Visual Interpretability for Deep Learning: a Survey

Visual Interpretability for Deep Learning: a Survey

Quanshi Zhang and Song-Chun Zhu
Frontiers of Information Technology & Electronic Engineering, Vol.19 No.1 page 27-39, 2018

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Abstract......This paper reviews recent studies in understanding neural-network representations and learning neural networks with interpretable/disentangled middle-layer representations. Although deep neural networks have exhibited superior performance in various tasks, the interpretability is always the Achilles’ heel of deep neural networks. At present, deep neural networks obtain high discrimination power at the cost of low interpretability of their black-box representations. We believe that high model interpretability may help people to break several bottlenecks of deep learning, e.g. learning from very few annotations, learning via human-computer communications at the semantic level, and semantically debugging network representations. We focus on convolutional neural networks (CNNs), and we revisit the visualization of CNN representations, methods of diagnosing representations of pre-trained CNNs, approaches for disentangling pre-trained CNN representations, learning of CNNs with disentangled representations, and middle-to-end learning based on model interpretability. Finally, we discuss prospective trends in explainable artificial intelligence.

Survey . In this paper, we conduct a survey of current studies in understanding neural-network representations and learning neural networks with interpretable/disentangled representations. We can roughly define the scope of the review into the following five research directions.

  1. Visualization of CNN representations in intermediate network layers. These methods mainly synthesize the image that maximizes the score of a given unit in a pre-trained CNN or invert feature maps of a conv-layer back to the input image.
  2. Diagnosis of CNN representations. Related studies may either diagnose a CNN’s feature space for different object categories or discover potential representation flaws in conv-layers.
  3. Disentanglement of “the mixture of patterns” encoded in each filter of CNNs. These studies mainly disentangle complex representations in conv-layers and transform network representations into interpretable graphs.
  4. Building explainable models. We discuss interpretable CNNs, capsule networks, interpretable R-CNNs, and the InfoGAN.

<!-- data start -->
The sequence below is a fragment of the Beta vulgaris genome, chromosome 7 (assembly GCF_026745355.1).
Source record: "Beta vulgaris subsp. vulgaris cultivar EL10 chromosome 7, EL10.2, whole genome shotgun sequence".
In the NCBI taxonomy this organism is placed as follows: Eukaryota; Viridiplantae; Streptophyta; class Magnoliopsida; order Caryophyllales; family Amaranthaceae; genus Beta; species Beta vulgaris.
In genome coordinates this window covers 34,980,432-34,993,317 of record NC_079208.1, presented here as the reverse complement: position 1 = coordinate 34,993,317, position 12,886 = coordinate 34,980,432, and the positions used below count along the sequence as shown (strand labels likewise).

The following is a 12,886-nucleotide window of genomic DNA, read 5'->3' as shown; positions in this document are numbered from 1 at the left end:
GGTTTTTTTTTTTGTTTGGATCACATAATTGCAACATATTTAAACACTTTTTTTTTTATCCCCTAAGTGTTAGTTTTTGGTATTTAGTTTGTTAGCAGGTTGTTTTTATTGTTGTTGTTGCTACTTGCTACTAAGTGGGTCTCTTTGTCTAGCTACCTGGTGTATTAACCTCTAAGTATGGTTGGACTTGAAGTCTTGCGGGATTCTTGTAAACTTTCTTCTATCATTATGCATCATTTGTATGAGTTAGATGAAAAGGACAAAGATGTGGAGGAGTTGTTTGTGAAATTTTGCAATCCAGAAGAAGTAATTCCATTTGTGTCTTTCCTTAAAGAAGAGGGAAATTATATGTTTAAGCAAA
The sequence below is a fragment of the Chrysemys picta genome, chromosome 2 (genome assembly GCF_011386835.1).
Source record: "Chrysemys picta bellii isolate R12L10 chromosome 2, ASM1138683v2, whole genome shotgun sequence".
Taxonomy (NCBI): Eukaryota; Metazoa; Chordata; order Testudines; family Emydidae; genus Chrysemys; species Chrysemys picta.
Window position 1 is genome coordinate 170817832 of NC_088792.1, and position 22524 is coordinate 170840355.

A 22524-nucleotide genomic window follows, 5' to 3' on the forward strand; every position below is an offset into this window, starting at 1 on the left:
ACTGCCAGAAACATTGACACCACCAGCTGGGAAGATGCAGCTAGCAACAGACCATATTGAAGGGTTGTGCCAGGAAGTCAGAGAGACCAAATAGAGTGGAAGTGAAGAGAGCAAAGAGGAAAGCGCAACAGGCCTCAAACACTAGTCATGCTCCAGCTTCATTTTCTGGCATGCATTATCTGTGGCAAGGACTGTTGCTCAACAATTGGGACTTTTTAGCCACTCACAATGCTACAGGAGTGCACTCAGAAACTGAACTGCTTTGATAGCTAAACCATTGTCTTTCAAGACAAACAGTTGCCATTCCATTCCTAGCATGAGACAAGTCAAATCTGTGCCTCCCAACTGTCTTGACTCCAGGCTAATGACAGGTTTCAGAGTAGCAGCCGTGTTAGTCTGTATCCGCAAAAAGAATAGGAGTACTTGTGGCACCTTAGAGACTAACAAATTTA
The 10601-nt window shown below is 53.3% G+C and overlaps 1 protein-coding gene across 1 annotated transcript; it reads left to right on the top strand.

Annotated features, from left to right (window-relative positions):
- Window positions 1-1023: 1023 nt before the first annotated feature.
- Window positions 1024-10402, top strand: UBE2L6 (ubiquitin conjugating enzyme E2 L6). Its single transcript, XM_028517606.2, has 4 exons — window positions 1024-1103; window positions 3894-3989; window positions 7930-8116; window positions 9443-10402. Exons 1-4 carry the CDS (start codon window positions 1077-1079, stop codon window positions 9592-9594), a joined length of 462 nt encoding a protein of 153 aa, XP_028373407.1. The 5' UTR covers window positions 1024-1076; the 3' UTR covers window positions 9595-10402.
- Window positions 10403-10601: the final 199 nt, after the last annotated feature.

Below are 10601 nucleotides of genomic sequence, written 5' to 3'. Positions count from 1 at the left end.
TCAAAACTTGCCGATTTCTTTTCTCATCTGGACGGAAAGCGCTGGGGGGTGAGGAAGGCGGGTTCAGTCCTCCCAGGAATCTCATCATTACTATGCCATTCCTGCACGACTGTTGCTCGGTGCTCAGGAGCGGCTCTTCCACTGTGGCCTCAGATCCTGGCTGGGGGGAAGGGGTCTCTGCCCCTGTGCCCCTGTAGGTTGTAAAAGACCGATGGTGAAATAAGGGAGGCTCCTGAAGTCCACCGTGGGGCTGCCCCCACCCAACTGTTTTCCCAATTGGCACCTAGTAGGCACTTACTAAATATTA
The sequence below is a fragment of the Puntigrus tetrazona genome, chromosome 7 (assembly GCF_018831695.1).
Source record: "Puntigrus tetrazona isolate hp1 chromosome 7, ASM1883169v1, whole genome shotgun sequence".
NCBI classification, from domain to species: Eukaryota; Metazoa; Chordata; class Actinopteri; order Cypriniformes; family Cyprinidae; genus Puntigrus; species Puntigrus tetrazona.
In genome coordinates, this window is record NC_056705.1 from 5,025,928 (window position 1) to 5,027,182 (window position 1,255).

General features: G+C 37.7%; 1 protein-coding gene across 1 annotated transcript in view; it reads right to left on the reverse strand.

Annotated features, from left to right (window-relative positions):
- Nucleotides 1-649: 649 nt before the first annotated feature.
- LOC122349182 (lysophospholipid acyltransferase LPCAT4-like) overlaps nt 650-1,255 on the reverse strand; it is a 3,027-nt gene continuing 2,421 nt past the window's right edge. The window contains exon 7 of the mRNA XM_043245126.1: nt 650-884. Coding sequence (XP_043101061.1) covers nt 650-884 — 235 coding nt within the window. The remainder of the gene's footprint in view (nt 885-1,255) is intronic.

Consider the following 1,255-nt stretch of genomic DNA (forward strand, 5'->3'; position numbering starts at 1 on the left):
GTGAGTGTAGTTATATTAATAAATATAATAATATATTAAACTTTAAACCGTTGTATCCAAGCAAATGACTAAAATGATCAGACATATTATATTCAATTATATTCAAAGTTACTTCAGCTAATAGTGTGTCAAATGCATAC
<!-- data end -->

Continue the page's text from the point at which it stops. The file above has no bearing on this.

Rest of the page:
5. Semantic-level middle-to-end learning via human-computer interaction. A clear semantic disentanglement of CNN representations may further enable “middle-to-end” learning of neural networks with weak supervision.

Visualization of CNN representations (click to expand)

Visualization of filters in a CNN is the most direct way of exploring visual patterns hidden inside a neural unit. Different types of visualization methods have been developed for network visualization.


  1. Matthew D. Zeiler and Rob Fergus. Visualizing and understanding convolutional networks. In ECCV, 2014.
  2. Aravindh Mahendran and Andrea Vedaldi. Understanding deep image representations by inverting them. In CVPR, 2015.
  3. Karen Simonyan, Andrea Vedaldi, and Andrew Zisserman. Deep inside convolutional networks: visualising image classification models and saliency maps. In arXiv:1312.6034, 2013.
  4. Jost Tobias Springenberg, Alexey Dosovitskiy, Thomas Brox, and Martin Riedmiller. Striving for simplicity: the all convolutional net. ICLR workshop, 2015.
  5. Chris Olah, Alexander Mordvintsev, and Ludwig Schubert. Feature visualization. Distill, 2017.
  6. Alexey Dosovitskiy and Thomas Brox. Inverting visual representations with convolutional networks. In CVPR, 2016.
  7. Anh Nguyen, Jeff Clune, Yoshua Bengio, Alexey Dosovitskiy, and Jason Yosinski. Plug & play generative networks: Conditional iterative generation of images in latent space. CVPR, 2017.
  8. Bolei Zhou, Aditya Khosla, Agata Lapedriza, Aude Oliva, and Antonio Torralba. Object detectors emerge in deep scene cnns. In ICRL, 2015.
Diagnosis of CNN representations (click to expand)

Some methods go beyond the visualization of CNNs and diagnose CNN representations to obtain insight understanding of features encoded in a CNN. We roughly divide all relevant research into the following five directions.

  1. Studies in the first direction analyze CNN features from a global view.
  2. The second research direction extracts image regions that directly contribute the network output for a label/attribute to explain CNN representations of the label/attribute.
  3. The estimation of vulnerable points in the feature space of a CNN is also a popular direction for diagnosing network representations.
  4. The fourth research direction is to refine network representations based on the analysis of network feature spaces.
  5. Discovering potential, biased representations of a CNN.


  1. Christian Szegedy, Wojciech Zaremba, Ilya Sutskever, Joan Bruna, Dumitru Erhan, Ian Goodfellow, and Rob Fergus. Intriguing properties of neural networks. In arXiv:1312.6199, 2014.
  2. Jason Yosinski, Jeff Clune, Yoshua Bengio, and Hod Lipson. How transferable are features in deep neural networks? In NIPS, 2014.